If you’re at all active on social media or in non-profit marketing, you’ve probably heard of Charity: Water. They’re one of Silicon Valley’s favorite charities, they are exceptionally good at marketing, and by most accounts they do good work.
Charity: Water also aggressively markets what they call the “100% Model” to donors, promising that 100% of the money donated through “public donations” will go directly to programs, with a group of major donors, board members and foundations providing the money the organization needs to pay for overhead expenses.
By itself, this is nothing new. A number of non-profits have, over the years, promised that 100% of monies donated during a particular appeal or for a particular program would go directly to mission-related work. What is different is the fact that Charity: Water is making this pledge the norm for their donors, promising that 100% of the money you give will go to programs, 100% of the time. Add to that the skill with which Charity: Water is marketing this “100% Model” message, and it is becoming something much more sinister.
Charity: Water’s 100% Model is bad for non-profits, donors, fundraisers, and the non-profit sector in general. And it’s time to shine a light on it.
Not Really True
The first problem, of course, is that Charity: Water’s claims that 100% of the money raised from “public donations” goes directly to programs isn’t really true. (What exactly does that “public donations” phrase mean, anyway? Are those who are funding the overhead for Charity: Water not doing so “publicly”?)
Of course, we all know that for the most part, non-profit donations are fungible. Charity: Water may be giving 100% of most people’s (small) donations to programs, but that means that they are forced to use 100% of a few people’s (very large) donations on overhead.
To simplify things, let’s say that Charity: Water raises $1,000 from the public and $100 from the folks who fund their overhead. They spend $100 on overhead and $1,000 on programs, and announce that they are operating under an innovative “100% Model.”
Now, let’s say that instead of segregating funds like that, they raise the same $1,100 from the public and their institutional funders combined, and spend the same $100 on overhead and $1,000 on programs. In both instances, they have spent 10% on overhead. What’s changed? Nothing. Except now, they can’t claim to use a “100% Model.” It’s smoke and mirrors. All non-profits have overhead. Overhead necessarily reduces the amount of money that goes towards programs. Charity: Water is no different.
Causing Problems for Other Non-Profits and Causes
After reading the above, you may find yourself saying, “Sure, technically you are right, Charity: Water is using smoke and mirrors to make it look like they created a new innovative funding model, but what’s the harm? Maybe some people will give who wouldn’t otherwise have given as a result of this model!”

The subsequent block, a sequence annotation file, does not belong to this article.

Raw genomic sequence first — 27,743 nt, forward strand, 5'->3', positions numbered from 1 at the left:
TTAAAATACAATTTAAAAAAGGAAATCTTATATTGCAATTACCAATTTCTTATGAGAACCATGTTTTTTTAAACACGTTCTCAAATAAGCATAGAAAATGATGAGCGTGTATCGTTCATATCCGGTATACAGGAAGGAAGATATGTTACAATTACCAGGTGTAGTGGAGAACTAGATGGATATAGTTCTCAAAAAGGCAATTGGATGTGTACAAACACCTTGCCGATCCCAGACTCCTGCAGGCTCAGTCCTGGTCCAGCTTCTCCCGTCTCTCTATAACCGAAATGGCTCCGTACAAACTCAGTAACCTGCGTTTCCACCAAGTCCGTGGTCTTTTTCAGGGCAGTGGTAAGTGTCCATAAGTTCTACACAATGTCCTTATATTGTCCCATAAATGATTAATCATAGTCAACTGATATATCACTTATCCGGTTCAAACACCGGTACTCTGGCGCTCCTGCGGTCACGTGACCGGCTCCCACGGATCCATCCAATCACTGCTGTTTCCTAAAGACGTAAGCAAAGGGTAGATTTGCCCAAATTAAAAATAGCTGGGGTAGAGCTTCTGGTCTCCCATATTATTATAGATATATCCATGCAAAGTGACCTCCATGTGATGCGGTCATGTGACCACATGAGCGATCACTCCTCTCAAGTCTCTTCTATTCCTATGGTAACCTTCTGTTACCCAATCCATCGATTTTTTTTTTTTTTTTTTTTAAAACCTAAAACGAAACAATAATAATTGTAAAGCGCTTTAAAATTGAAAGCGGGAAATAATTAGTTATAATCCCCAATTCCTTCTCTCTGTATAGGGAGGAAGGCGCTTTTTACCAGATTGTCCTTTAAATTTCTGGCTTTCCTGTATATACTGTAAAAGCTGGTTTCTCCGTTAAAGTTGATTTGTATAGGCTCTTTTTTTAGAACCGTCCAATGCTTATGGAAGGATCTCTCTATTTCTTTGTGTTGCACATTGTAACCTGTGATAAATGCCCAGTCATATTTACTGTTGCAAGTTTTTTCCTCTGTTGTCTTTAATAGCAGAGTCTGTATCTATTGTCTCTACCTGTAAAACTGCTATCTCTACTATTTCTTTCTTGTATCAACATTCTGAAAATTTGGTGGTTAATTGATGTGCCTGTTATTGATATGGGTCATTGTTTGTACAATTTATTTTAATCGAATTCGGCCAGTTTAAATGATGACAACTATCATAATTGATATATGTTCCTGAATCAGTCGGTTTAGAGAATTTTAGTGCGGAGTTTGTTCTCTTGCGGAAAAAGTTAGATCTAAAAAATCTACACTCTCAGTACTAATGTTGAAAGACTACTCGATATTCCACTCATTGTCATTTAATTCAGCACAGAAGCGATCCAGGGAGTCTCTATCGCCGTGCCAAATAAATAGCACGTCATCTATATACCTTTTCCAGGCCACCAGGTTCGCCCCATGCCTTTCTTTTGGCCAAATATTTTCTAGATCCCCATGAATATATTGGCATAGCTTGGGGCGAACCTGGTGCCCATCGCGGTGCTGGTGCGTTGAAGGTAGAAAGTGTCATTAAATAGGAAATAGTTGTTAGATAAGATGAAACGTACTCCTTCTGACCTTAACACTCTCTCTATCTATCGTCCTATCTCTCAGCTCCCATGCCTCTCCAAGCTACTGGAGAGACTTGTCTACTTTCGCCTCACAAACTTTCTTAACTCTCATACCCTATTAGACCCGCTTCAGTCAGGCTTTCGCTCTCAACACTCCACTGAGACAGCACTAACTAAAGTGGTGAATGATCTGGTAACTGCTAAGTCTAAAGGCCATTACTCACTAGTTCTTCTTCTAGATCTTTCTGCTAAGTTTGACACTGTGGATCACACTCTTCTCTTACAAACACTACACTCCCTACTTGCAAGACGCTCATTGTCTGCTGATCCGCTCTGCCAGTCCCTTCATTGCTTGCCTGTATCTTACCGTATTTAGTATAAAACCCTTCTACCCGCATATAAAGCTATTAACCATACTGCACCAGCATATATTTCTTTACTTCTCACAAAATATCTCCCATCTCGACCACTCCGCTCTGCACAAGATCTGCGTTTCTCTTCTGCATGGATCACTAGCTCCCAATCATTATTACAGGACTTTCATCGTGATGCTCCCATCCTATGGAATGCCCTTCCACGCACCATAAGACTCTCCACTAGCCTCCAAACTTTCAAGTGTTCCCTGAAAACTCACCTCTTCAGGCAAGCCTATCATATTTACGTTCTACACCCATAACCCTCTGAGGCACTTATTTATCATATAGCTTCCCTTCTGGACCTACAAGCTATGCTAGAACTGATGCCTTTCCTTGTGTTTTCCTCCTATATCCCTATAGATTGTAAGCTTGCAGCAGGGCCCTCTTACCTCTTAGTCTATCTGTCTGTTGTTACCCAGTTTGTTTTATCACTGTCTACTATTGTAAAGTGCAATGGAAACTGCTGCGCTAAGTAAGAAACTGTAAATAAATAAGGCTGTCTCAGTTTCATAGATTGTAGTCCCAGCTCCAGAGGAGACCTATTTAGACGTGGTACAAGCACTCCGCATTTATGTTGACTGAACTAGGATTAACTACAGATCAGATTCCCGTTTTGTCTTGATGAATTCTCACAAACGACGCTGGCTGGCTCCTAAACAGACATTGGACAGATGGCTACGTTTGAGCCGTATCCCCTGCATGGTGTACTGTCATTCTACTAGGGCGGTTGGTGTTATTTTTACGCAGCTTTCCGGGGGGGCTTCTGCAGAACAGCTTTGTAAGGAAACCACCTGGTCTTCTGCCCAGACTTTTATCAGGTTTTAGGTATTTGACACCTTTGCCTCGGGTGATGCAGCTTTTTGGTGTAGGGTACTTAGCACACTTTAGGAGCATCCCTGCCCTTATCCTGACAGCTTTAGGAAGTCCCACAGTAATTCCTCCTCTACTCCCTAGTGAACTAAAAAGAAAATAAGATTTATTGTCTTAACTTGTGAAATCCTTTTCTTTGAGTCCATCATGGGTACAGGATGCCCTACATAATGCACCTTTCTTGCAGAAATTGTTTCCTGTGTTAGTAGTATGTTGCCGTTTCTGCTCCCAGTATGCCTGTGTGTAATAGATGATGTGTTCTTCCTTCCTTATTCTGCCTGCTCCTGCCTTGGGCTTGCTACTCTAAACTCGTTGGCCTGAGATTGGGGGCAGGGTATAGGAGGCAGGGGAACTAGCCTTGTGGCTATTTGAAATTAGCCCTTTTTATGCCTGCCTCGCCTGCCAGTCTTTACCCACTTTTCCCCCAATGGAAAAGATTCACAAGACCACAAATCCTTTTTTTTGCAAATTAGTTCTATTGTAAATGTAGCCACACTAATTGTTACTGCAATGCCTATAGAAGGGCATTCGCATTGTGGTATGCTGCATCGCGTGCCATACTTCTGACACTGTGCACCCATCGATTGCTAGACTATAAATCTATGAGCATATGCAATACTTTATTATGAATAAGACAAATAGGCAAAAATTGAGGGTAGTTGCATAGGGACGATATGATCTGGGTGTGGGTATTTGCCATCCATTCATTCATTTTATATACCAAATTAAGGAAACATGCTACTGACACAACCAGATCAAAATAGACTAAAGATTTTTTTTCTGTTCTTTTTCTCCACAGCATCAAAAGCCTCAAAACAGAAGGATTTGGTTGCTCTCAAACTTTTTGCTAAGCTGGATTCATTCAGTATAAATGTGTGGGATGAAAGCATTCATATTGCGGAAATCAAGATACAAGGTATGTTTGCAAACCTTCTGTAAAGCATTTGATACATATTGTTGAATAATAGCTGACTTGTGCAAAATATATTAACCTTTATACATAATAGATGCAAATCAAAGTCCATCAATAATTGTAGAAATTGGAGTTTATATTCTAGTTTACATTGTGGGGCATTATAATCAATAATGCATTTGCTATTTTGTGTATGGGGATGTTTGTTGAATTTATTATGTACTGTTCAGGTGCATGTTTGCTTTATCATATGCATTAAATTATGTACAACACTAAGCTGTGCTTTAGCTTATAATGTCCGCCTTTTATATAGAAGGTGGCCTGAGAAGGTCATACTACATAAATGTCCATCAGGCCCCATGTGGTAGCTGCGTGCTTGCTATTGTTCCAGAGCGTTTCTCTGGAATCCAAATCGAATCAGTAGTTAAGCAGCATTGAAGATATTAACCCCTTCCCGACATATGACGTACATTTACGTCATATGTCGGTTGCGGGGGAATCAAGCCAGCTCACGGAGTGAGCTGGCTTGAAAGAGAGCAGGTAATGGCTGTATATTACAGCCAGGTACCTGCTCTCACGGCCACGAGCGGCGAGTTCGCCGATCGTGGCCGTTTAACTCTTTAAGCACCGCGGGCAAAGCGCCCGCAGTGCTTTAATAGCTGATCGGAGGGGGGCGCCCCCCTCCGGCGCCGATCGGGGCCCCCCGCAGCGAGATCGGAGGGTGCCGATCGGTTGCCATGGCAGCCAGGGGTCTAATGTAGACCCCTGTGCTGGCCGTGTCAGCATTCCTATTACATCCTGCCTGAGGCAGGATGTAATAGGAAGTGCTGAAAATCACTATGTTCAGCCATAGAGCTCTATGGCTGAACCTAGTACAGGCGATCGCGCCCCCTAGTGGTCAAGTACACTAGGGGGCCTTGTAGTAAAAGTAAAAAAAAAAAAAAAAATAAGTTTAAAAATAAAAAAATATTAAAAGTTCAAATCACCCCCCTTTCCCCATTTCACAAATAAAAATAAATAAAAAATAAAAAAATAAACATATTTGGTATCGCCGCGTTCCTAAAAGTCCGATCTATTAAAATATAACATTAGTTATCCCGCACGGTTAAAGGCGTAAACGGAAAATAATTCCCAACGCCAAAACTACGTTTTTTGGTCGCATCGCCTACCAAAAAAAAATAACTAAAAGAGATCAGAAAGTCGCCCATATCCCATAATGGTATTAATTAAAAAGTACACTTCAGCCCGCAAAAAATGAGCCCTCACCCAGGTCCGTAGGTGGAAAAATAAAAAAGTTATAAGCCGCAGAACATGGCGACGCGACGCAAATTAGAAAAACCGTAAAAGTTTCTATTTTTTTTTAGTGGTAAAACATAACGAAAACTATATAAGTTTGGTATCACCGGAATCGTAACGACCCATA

Except there is a problem – a very real problem – that Charity: Water is creating for other non-profits and causes (and donors as well). They are making donors believe that it is possible to fund non-profit work without funding overhead and administrative expenses. (Not to mention teaching donors the fib that overhead expenses are necessarily bad).
And that’s a lie. A very big lie, and one that presents a huge problem for charities worldwide.
The success of Charity: Water’s 100% Model requires that the organization aggressively market this falsehood. If people believe that they should be looking for organizations who will promise to use 100% of their donations on programs (with nothing going towards overhead) Charity: Water wins, because it is one of the few non-profits which claims to allow donors to do just that.
That belief feeds the “overhead myth,” and it leaves other non-profits in a precarious position. They can either launch their own “100% Model,” effectively lying to their donors by acting like these donations aren’t fungible with the “overhead” donations, or they can tell the truth, risking losing donations as a result.
Remember – this isn’t a theoretical exercise. Every day, non-profits face questions from donors about their overhead expenses. These donors want to know why they are spending 11% on overhead instead of 10%, or whether they spend too much on paid fundraisers. Charity: Water’s aggressive marketing of the 100% model fuels this problem. And as a result, homeless shelters, addiction recovery centers, schools, hospitals, and other non-profits that are doing good work have trouble recruiting new and larger donors.
The 100% Model also feeds donor malaise. Think of the donor who has bought into Charity: Water’s marketing and assumes he will be able to find other non-profits in other mission fields who will agree to spend 100% of his donations on programs. Imagine his shock when he can’t find other organizations offering the same program. He’ll assume that other non-profits are doing something wrong, or maybe even unethical, when in fact they are spending the same or less on overhead as Charity: Water.
A Call to Action
It’s clear that Charity: Water’s 100% Model is bad for donors, bad for non-profits, and bad for the sector as a whole. It also borders on an outright lie. What can you do about it?
First, reject the temptation to follow this path yourself. Instead, be sure that your non-profit works hard to keep overhead expenses tied directly to your ability to do your work, and transparent about what it costs to run your organization.
Second, when donors ask about “overhead,” tell them the truth… that overhead (and fundraising expenses) allow you to carry out your mission, do good work, and expand your capacity.
And third, consider sending an e-mail to Charity: Water (or sending them a tweet at @CharityWater) to call on them to abandon their misguided 100% Model and by doing so to help improve transparency and trust for their donors and the entire non-profit sector.